[Wi-Fi On Demand prompt]
Do you want macOS/iOS clients to enable "Connect On Demand" when connected to Wi-Fi?
[y/N]
: N

[Retain the PKI prompt]
Do you want to retain the keys (PKI)? (required to add users in the future, but less secure)
[y/N]
: N

[DNS adblocking prompt]
Do you want to enable DNS ad blocking on this VPN server?
[y/N]
: N

[SSH tunneling prompt]
Do you want each user to have their own account for SSH tunneling?
[y/N]
: N

[local : pause]
https://trailofbits.github.io/algo/deploy-to-ubuntu.html
Local installation might break your server. Use at your own risk.
Proceed? Press ENTER to continue or CTRL+C and A to abort...: <ENTER>

[local : pause]
Enter the IP address of your server: (or use localhost for local installation):
[localhost]
<ENTER>

[local : pause]
Enter the public IP address or domain name of your server: (IMPORTANT! This is used to verify the certificate)
[localhost]
: <PUBLIC_IP_ADDRESS_OF_DROPLET>

The installation will take a couple of minutes. Once done, you'll get the following congratulatory message. Make note of and store the p12 and SSH keys password in a secure location - it will not be displayed again.

ok: [localhost] => {
"msg": [
[
"\"#       		Congratulations!                           #\"",
"\"#            Your Algo server is running.   	                   #\"",
"\"# Config files and certificates are in the ./configs/ directory.#\"",
"\"#         Go to https://whoer.net/ after connecting             #\"",
"\"#   and ensure that all your traffic passes through the VPN.    #\"",
"\"#              Local DNS resolver 172.18.168.73                 #\"",
""
],
"\"#  The p12 and SSH keys password for new users is <PASSWORD>  #\"\n",
"    ",
"    "
]
}

Configure DigitalOcean Firewall

Connecting to the Algo server requires firewalls to be configured properly. There are two types of firewalls - server and external (DigitalOcean). The server firewalls (using Linux Netfilter) are configured during installation and do not require to be modified. You will need to configure the external firewall though, as DigitalOcean (and most other cloud providers) blocks inbound traffic by default.

Image source: Algo Github
Image source: Algo Github

Depending on the protocols chosen (IPsec, WireGuard), you may need multiple ports to be accessible, although I only plan to use WireGuard. Here are the rest for your reference though.

Image source: Algo Github
Image source: Algo Github

Head over to Networking > Firewalls and Create Firewall. Allow inbound WireGuard traffic on UDP Port 51820. It is also a good practice to limit inbound SSH traffic to certain IP addresses, or block SSH access altogether.

Allow WireGuard traffic
Allow WireGuard traffic

Configure VPN Clients

All the files (certificates, configs) required to configure your desktop and mobile VPN clients using WireGuard will be placed under the algo\configs\<PUBLIC_IP_ADDRESS_OF_DROPLET>\wireguard\ folder. Algo generates a WireGuard configuration file <username>.conf and a QR code <username>.png for each user defined the config.cfg file.

On iOS devices, install the WireGuard app from the iOS App Store, and use it to scan the corresponding QR code.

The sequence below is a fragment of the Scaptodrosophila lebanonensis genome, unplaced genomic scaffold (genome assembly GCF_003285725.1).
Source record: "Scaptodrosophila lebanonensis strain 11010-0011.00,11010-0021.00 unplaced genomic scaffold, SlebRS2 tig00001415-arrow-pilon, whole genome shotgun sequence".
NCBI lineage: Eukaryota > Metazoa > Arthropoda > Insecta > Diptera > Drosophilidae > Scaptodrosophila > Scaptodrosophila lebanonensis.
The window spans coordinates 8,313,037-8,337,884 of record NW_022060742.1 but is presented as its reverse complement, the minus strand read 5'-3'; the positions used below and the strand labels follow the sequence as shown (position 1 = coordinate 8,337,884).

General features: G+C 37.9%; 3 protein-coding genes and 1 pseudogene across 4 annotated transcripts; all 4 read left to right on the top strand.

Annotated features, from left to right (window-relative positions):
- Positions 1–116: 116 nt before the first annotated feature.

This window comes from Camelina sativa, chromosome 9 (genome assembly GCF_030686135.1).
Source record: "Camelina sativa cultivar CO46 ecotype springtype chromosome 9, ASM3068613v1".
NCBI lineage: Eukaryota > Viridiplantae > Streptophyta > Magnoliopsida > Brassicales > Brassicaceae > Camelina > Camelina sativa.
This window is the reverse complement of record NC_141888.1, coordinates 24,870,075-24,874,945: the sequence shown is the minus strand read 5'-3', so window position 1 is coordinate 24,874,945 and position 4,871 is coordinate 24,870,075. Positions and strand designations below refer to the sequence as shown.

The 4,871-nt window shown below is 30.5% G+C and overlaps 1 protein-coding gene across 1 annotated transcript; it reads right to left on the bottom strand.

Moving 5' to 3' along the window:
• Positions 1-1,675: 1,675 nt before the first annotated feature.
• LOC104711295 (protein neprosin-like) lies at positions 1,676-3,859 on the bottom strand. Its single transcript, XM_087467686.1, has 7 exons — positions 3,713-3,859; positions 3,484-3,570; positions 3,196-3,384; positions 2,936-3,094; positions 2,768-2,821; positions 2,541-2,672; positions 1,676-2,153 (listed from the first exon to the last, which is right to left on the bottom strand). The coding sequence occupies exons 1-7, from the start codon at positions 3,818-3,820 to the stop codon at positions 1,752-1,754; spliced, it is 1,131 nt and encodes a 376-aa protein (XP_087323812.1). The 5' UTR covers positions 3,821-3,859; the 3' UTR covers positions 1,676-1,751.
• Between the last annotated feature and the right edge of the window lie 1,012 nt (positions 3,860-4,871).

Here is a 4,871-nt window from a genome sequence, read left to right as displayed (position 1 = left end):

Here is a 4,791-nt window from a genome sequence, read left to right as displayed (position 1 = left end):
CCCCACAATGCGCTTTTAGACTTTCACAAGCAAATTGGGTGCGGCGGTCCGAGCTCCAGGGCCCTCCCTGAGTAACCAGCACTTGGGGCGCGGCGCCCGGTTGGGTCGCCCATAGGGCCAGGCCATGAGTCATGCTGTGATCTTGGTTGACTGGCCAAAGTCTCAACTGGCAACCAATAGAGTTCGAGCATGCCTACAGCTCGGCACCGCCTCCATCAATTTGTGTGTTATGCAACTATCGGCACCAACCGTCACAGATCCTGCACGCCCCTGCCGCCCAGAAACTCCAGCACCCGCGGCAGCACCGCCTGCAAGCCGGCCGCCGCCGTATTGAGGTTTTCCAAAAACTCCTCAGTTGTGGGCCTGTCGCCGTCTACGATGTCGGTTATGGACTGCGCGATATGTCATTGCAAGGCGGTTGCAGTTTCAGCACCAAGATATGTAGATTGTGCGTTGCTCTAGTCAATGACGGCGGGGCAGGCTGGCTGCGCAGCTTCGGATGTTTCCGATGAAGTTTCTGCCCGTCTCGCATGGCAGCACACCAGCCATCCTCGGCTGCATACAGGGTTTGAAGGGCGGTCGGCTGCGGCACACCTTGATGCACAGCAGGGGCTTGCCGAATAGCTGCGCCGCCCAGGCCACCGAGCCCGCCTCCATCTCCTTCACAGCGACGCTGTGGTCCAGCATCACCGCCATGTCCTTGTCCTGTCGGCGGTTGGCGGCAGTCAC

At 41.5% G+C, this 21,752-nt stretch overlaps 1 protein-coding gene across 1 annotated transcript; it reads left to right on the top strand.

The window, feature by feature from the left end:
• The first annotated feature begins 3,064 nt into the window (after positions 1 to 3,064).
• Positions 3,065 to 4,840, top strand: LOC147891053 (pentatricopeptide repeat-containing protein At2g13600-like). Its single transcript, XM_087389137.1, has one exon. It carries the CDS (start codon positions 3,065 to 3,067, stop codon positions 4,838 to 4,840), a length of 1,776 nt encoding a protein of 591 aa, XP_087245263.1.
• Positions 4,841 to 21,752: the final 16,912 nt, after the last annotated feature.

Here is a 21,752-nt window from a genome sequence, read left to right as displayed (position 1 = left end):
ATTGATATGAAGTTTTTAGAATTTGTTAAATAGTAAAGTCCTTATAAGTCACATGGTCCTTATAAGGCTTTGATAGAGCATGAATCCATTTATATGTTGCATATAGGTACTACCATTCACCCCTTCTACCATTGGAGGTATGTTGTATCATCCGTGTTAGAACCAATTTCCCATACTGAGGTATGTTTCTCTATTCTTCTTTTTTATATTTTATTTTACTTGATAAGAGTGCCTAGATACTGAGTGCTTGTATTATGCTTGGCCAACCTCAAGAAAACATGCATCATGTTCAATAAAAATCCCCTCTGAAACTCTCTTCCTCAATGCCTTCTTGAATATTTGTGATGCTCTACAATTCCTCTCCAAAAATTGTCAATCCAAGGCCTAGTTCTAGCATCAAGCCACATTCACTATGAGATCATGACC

On macOS devices, install the WireGuard app from the Mac App Store. Once installed, click on the WireGuard icon from the menu, select the Import tunnel(s) from file... option and use the corresponding .conf file. For versions of macOS older than Mojave, see Using macOS as a Client with WireGuard.

Note: To download the .conf files from the droplet your local macOS device, run the following command at the terminal:

# Replacing <PUBLIC_IP_ADDRESS_OF_DROPLET> with <IP> for readability
scp root@<IP>:/root/algo/configs/<IP>/wireguard/<username>.conf Downloads

On Android devices, install the WireGuard app from the Google Play Store, and use it to scan the corresponding QR code.

On Windows devices, install the WireGuard app from their website, import the corresponding .conf file and setup a new connection with it.

WireGuard also works on Linux devices - see this page for detailed instructions.

Also, if you need help with devices not covered here, or other cloud providers, have a look at the Additional Documentation page.

Considerations

That wasn't so difficult, was it? While self-hosting is a technically feasible option, there are several things for you to consider:

  • Cost: Even though self-hosting options start as low as $5/month, VPN services like PIA may be available at an even lower cost. Also, if you are transferring large amounts of data, you may have to consider cloud egress costs.
  • Region: The costs may rise if you need droplets in multiple regions. You can offset this by turning off droplets when not in use, but that increases your operational overhead.
  • Security: You need to harden the droplet for serious use. There is plenty of documentation to help, but the onus is on you.
  • Updates: Algo relies on Trail of Bits and the open-source community for continued updates; without a commercial endeavour behind it, it may lose focus over time.
  • Maintenance: You need to periodically patch the software, especially if critical vulnerabilities get discovered in the future.
  • Anonymity: Finally, don't assume that this lends a cloak of anonymity for piracy, copyright infringement or other malicious activities - your network activities are still visible to DigitalOcean, and you are on the hook for any potential violations to their terms of service.